It’s All Journalism: PRX CEO sees positive trends for podcasts in 2017

When PRX was started in 2003, Kerri Hoffman wanted to find a way to preserve “great radio shows … being aired once and lost forever.” Now she’s helped to build a thriving network of podcasters through support, innovation and encouraging the entrepreneurial spirit of creative people interested in picking up a microphone and putting on headphones.

“Over time, we created the first mobile app for public radio, created a distribution system for public radio, the first one, that rivals the satellite system,” Hoffman said. PRX, an “early adopter” of podcasting, was a nonprofit media company established to preserve audio and, through a series of what many would believe to be very fortunate events, now helping to distribute some of the biggest names in the format, including This American Life, On Being and Reveal.

Now PRX — Public Radio Exchange — has a system in place to help young entrepreneurial podcasters get started, which can be a lonely process.

“We’ve been doing this since the early 2000s, we’ve had a front-row seat at the kind of skills required now to be successful,” she says. “You have to be marketers and fundraisers and you have to understand the ins and outs of talking to people at ad agencies and know how to talk to designers. Some have that whole package and they’re like a rocket ship. More commonly, producers are great sound engineers, they’re great interviewers, they’re great sound artists. We take care of all of that technology infrastructure that allows you to be distributed far and wide.”

Hoffman also likes to look forward to remain on the cutting edge of podcasting. So what does she think will be of particular importance in 2017?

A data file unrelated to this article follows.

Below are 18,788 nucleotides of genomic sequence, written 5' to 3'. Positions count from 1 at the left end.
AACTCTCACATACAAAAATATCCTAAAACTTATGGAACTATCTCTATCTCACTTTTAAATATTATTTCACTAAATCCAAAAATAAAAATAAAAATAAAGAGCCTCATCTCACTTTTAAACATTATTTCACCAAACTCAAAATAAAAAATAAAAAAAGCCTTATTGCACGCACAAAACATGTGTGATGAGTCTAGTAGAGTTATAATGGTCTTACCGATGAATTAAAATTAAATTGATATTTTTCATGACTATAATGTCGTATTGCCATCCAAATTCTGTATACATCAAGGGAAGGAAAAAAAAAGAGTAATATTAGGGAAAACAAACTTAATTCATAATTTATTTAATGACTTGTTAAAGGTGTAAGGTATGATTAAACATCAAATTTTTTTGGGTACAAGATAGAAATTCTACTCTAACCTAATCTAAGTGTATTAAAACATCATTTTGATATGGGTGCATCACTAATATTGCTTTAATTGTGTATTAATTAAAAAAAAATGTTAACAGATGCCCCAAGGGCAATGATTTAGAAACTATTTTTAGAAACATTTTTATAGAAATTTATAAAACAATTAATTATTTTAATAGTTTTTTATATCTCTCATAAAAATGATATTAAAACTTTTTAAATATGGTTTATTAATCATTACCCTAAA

Included on a list of trends for podcasts this year, published by Radiotopia, Hoffman suggests that podcast will be more important than ever to encourage lifelong learning.

“The thing about podcasts is that there are so many niches,” she says. “Compared to broadcast radio, (which is) a curated experience for you … think of podcasts as bite-sized books. You can go in a lot, you can go in a little, it’s niche. You can binge. It’s got the intimacy of a real connection of experience.”

Podcasts also are a great way for people to consume information without having to look at a screen, so listeners can learn about any given topic while commuting, grocery shopping or at the gym, Hoffman says.

Another trend to monitor is the role podcasts will play in troubling times. This isn’t necessarily a political statement but rather a comment on the magnitude of shifting perceptions in the world. “One of the great things you can do (with podcasts) is you can match your listening to your mood,” she said. “We all need that variety, we all need a little bit of comedy, a little bit of entertainment, a little bit of broccoli with the ice cream. The real driver is the authentic voices and the intimacy people have with podcast hosts and producers. There’s a real connection that’s very powerful that listeners have with the shows they listen to and it extends to social media. It’s both short-form and long-form all at the same time.”

Amber Healy

On this week’s It’s All Journalism podcast, producer Michael O’Connell talks to Kerri Hoffman, CEO of the Public Radio Exchange, about a recent PRX release outlining nine trends for podcasting. They also discuss the importance of good audio editing and what makes a successful and sustainable podcast.